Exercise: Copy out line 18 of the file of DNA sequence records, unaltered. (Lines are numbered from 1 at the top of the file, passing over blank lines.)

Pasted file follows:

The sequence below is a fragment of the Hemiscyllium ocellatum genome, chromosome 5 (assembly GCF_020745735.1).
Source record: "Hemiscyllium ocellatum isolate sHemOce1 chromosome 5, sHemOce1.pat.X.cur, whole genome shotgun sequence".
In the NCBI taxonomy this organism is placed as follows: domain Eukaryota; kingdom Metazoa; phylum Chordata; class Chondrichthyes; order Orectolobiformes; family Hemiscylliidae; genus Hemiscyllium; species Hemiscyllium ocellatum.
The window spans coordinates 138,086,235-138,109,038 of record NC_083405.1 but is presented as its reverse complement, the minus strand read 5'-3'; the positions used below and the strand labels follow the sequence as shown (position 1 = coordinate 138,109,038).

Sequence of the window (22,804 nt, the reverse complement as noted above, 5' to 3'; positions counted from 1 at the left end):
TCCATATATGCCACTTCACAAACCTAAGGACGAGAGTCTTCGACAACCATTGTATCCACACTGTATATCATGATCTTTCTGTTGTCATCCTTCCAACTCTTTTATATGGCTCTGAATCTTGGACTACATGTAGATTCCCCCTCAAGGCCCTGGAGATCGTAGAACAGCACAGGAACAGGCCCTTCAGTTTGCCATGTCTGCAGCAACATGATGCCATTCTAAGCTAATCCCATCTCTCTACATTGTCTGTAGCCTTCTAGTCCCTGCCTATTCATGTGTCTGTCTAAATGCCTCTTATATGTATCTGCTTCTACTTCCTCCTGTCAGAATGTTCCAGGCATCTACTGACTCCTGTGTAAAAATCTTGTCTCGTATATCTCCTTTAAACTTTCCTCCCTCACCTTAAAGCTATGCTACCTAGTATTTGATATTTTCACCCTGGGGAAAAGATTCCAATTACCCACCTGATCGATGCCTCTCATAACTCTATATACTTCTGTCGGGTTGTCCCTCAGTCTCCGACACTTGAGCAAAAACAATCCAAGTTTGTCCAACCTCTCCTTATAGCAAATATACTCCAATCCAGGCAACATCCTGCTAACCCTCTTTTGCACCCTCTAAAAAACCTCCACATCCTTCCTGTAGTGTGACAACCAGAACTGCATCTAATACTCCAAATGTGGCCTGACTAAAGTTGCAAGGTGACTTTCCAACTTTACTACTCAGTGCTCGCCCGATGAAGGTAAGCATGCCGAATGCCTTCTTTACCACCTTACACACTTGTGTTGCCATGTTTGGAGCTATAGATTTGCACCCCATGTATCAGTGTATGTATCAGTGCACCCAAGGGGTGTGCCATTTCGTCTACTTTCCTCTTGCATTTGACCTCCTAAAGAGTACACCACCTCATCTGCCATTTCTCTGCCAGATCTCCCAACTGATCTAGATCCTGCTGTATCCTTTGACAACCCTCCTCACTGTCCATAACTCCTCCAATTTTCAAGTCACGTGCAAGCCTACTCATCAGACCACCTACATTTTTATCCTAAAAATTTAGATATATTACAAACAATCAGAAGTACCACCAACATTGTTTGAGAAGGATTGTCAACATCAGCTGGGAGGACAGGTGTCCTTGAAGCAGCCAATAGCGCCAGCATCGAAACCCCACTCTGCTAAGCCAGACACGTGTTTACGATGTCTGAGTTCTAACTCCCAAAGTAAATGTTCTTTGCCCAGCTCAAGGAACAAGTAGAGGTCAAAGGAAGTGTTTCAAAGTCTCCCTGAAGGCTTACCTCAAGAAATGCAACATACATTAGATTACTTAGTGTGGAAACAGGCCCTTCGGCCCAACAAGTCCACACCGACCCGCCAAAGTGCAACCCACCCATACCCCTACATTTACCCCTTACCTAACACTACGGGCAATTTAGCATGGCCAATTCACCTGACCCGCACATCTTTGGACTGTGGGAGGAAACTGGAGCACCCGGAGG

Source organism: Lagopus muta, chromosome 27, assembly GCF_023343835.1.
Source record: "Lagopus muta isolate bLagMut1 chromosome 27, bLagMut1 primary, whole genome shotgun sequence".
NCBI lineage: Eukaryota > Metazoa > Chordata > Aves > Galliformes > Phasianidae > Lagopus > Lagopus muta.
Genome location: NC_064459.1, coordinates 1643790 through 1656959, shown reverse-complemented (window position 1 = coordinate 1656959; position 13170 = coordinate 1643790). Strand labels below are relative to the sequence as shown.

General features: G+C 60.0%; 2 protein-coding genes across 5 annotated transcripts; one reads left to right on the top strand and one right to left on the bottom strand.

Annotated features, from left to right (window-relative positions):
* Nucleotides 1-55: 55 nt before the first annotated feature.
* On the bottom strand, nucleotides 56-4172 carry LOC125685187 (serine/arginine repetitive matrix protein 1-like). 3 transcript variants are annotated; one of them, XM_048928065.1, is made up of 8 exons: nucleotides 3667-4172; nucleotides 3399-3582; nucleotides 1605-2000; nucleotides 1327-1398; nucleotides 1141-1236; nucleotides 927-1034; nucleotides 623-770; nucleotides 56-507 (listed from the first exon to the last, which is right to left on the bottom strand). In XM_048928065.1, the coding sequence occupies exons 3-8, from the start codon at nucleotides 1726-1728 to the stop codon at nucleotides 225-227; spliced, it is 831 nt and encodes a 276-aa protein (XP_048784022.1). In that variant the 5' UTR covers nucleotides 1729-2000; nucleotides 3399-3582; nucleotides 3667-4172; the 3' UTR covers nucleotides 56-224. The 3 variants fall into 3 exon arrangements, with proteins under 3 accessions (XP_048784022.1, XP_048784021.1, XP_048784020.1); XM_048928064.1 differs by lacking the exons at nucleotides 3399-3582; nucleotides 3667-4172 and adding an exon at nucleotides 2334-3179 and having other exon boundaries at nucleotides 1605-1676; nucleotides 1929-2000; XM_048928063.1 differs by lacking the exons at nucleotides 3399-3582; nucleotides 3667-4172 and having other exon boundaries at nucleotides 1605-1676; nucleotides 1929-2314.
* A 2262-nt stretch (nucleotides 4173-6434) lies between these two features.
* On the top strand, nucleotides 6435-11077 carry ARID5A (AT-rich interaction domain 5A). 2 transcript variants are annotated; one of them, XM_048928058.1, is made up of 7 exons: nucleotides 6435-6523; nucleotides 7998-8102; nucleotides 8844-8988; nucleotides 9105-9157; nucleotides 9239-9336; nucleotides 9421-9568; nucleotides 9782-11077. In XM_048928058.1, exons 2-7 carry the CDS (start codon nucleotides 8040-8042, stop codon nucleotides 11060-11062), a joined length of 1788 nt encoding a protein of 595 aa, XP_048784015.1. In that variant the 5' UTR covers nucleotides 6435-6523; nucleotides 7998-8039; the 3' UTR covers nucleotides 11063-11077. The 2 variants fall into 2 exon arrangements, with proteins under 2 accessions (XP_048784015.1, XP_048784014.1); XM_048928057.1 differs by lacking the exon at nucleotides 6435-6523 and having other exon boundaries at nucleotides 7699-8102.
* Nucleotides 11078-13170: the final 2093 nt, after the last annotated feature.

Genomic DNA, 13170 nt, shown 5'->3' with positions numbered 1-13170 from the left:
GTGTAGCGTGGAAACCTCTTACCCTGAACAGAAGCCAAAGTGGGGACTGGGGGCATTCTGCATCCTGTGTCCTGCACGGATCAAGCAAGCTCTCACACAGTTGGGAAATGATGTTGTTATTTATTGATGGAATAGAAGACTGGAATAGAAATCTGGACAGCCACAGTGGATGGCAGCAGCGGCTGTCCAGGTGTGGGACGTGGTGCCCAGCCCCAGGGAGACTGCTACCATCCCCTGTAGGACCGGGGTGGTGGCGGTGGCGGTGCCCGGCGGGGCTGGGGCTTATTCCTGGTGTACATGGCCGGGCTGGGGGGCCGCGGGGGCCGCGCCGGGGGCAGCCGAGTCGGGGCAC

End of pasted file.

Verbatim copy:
Genomic DNA, 13170 nt, shown 5'->3' with positions numbered 1-13170 from the left: